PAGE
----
We have heard so much about the difficulty first responders in hospitals have been going through, and rightfully so; they have handled the worst parts of what this pandemic has thrown at us for more than 18 months.
But one overlooked portion of those responders is school nurses.
Nationwide, the National Association of School Nurses says only 40% of schools in the country have a full-time registered nurse on staff, 35% have a part-time registered nurse, and the remaining 25% do not have a registered nurse at all.
Since COVID began, even more nurses either quit to pursue different careers or retired early, causing the remaining nurses in some districts to cover for those vacancies.
“We were working late nights. We were working weekends. I mean some of us were putting in 60- to 70-plus hours per week,” said Monica Wood, a registered nurse at the JeffCo Public School District in Colorado. “My family life took a hit, you know. I wasn’t home.”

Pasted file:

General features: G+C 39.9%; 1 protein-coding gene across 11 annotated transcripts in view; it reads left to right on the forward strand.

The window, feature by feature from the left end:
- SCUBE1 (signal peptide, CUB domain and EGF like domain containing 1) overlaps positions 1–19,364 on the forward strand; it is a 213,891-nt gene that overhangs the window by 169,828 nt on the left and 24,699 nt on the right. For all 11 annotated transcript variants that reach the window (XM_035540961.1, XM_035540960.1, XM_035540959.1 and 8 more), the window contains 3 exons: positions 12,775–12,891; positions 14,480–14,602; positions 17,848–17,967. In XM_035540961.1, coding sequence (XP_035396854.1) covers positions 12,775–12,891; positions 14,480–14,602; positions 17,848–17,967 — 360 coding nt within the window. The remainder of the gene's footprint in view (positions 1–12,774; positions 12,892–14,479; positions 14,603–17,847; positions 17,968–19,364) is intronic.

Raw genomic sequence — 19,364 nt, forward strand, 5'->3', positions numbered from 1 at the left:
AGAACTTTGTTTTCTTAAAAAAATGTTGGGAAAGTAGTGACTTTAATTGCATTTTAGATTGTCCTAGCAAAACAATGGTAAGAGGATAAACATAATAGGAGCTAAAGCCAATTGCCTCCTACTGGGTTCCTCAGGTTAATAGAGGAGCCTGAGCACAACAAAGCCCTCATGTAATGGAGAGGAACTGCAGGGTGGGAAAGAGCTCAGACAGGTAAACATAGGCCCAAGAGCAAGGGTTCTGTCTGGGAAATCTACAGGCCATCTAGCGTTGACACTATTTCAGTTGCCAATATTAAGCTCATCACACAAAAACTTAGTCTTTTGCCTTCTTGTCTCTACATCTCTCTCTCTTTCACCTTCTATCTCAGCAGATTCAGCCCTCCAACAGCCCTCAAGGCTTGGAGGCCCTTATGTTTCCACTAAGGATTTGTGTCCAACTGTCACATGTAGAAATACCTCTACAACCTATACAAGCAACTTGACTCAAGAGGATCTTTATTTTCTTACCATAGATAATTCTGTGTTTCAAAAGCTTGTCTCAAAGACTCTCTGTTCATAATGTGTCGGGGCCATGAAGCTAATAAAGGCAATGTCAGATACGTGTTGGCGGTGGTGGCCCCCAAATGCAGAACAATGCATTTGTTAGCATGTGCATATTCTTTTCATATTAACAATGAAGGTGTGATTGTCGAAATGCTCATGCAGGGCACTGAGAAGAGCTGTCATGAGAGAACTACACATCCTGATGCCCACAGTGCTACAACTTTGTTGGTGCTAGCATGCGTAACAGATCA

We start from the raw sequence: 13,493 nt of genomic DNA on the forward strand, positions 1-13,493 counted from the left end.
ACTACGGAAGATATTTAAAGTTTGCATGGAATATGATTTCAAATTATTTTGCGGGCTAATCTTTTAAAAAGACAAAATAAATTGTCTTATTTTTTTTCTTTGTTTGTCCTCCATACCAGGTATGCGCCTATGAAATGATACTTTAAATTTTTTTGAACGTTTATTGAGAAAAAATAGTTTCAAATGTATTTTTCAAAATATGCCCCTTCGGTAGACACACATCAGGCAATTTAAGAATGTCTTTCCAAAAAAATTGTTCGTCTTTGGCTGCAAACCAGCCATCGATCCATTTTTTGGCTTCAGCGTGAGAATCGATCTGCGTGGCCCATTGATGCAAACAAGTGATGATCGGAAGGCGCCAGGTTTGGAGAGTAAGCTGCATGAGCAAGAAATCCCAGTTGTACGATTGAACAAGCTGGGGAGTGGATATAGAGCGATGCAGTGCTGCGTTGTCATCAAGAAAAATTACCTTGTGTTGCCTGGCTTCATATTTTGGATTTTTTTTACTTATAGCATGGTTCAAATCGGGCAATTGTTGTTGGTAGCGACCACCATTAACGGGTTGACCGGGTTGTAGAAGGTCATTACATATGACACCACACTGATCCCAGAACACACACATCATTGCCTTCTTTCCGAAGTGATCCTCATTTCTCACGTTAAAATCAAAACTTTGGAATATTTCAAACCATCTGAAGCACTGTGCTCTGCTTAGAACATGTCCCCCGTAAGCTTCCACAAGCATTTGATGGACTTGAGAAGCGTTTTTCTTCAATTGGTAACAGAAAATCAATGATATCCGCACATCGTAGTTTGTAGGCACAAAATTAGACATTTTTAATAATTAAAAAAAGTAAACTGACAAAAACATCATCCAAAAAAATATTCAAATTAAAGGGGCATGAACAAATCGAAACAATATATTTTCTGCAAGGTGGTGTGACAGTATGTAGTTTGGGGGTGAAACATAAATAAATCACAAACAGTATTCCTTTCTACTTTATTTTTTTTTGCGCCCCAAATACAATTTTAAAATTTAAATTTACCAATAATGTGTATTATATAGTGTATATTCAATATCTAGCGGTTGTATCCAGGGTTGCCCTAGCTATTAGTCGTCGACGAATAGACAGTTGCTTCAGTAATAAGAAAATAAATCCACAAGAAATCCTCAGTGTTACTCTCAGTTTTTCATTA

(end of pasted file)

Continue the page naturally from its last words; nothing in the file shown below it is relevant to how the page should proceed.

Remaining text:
JeffCo Public Schools serves 80,000 kids and 50,000 employees across 143 schools. It has 73 nurses to care for them all as the district has lost nearly 30% of its nursing workforce in the last four months.
“A lot of it became exhaustion, pure exhaustion of the level of work,” said Julie Wilken, director of health services for JeffCo Public Schools. “[Nurses] are not only adding on the work of COVID, but now they’re adding on additional schools and additional work on top of it.”
To handle the issues, districts have started using hiring agencies to fill the gaps, but those have brought issues of their own. The nurses may not have worked in a school before, or are brand new to the profession, and they cost a lot more.
According to the Bureau of Labor Statistics, school nurses, on average, make nearly $20,000 less than their counterparts in hospitals each year – $58,530 vs. $75,030 – but the agencies charge what those in hospitals make.
With fewer applicants interviewing with short-handed school districts, it has put them in a pinch with few recourses to fill the vacancies. And with districts already on tight budgets as they have adjusted to COVID, schools say it can be hard to find the money.
“I take that very personally and professionally,” said Wood. “I want to keep our schools open.”